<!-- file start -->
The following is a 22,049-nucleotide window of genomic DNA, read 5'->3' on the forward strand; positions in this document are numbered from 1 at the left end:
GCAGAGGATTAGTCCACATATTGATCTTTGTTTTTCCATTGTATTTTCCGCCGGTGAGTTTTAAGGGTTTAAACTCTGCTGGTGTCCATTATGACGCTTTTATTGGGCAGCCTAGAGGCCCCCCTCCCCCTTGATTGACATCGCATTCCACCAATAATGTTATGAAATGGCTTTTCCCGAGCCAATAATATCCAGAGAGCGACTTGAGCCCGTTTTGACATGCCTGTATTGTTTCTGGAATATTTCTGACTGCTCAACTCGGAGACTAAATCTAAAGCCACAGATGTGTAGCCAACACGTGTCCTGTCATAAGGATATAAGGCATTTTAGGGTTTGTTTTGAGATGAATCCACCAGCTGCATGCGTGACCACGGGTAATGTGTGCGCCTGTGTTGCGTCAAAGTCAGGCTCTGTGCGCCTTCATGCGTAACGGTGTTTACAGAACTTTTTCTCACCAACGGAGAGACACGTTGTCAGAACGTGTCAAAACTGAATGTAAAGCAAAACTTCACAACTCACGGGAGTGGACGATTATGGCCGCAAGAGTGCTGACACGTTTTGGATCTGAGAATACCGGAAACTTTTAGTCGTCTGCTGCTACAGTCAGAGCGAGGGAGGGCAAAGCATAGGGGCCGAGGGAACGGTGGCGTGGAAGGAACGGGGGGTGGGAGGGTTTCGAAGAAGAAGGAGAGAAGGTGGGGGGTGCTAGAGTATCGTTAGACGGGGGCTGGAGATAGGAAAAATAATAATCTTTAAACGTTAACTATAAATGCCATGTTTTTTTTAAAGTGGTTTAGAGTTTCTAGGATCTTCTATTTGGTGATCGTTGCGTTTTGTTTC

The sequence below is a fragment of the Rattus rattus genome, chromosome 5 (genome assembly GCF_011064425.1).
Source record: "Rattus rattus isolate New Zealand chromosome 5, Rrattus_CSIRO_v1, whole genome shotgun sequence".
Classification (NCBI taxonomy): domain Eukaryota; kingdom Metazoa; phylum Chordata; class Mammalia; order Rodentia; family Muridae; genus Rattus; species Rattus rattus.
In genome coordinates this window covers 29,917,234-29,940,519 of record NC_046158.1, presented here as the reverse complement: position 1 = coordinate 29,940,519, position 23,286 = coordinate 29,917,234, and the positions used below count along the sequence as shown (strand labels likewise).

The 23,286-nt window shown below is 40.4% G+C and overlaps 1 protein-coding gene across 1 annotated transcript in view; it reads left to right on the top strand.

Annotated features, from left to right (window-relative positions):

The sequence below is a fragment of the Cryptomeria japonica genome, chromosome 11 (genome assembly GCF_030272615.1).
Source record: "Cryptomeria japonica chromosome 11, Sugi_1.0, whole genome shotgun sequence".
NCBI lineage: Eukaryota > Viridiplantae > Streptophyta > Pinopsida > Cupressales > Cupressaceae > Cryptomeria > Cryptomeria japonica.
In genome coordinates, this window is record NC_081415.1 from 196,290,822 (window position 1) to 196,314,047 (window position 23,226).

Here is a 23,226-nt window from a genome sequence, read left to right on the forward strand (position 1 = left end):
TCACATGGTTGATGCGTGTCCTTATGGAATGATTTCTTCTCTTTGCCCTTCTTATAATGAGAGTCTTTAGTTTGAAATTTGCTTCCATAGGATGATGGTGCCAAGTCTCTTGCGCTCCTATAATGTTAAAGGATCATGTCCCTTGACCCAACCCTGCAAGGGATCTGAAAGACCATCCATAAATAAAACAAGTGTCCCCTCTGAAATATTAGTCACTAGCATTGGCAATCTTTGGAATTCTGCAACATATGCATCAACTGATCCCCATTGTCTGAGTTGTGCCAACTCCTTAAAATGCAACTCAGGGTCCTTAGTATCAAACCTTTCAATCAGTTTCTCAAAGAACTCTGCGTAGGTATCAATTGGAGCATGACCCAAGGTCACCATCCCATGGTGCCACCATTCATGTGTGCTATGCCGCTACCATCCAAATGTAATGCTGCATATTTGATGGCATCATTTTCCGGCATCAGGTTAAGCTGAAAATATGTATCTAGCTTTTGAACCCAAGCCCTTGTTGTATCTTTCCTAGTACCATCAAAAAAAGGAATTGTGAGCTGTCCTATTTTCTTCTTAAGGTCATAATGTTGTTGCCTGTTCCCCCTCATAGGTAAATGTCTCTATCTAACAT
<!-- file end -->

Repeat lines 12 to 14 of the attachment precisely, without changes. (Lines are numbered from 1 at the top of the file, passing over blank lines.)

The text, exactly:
In genome coordinates, this window is record NC_081415.1 from 196,290,822 (window position 1) to 196,314,047 (window position 23,226).

Here is a 23,226-nt window from a genome sequence, read left to right on the forward strand (position 1 = left end):
TCACATGGTTGATGCGTGTCCTTATGGAATGATTTCTTCTCTTTGCCCTTCTTATAATGAGAGTCTTTAGTTTGAAATTTGCTTCCATAGGATGATGGTGCCAAGTCTCTTGCGCTCCTATAATGTTAAAGGATCATGTCCCTTGACCCAACCCTGCAAGGGATCTGAAAGACCATCCATAAATAAAACAAGTGTCCCCTCTGAAATATTAGTCACTAGCATTGGCAATCTTTGGAATTCTGCAACATATGCATCAACTGATCCCCATTGTCTGAGTTGTGCCAACTCCTTAAAATGCAACTCAGGGTCCTTAGTATCAAACCTTTCAATCAGTTTCTCAAAGAACTCTGCGTAGGTATCAATTGGAGCATGACCCAAGGTCACCATCCCATGGTGCCACCATTCATGTGTGCTATGCCGCTACCATCCAAATGTAATGCTGCATATTTGATGGCATCATTTTCCGGCATCAGGTTAAGCTGAAAATATGTATCTAGCTTTTGAACCCAAGCCCTTGTTGTATCTTTCCTAGTACCATCAAAAAAAGGAATTGTGAGCTGTCCTATTTTCTTCTTAAGGTCATAATGTTGTTGCCTGTTCCCCCTCATAGGTAAATGTCTCTATCTAACAT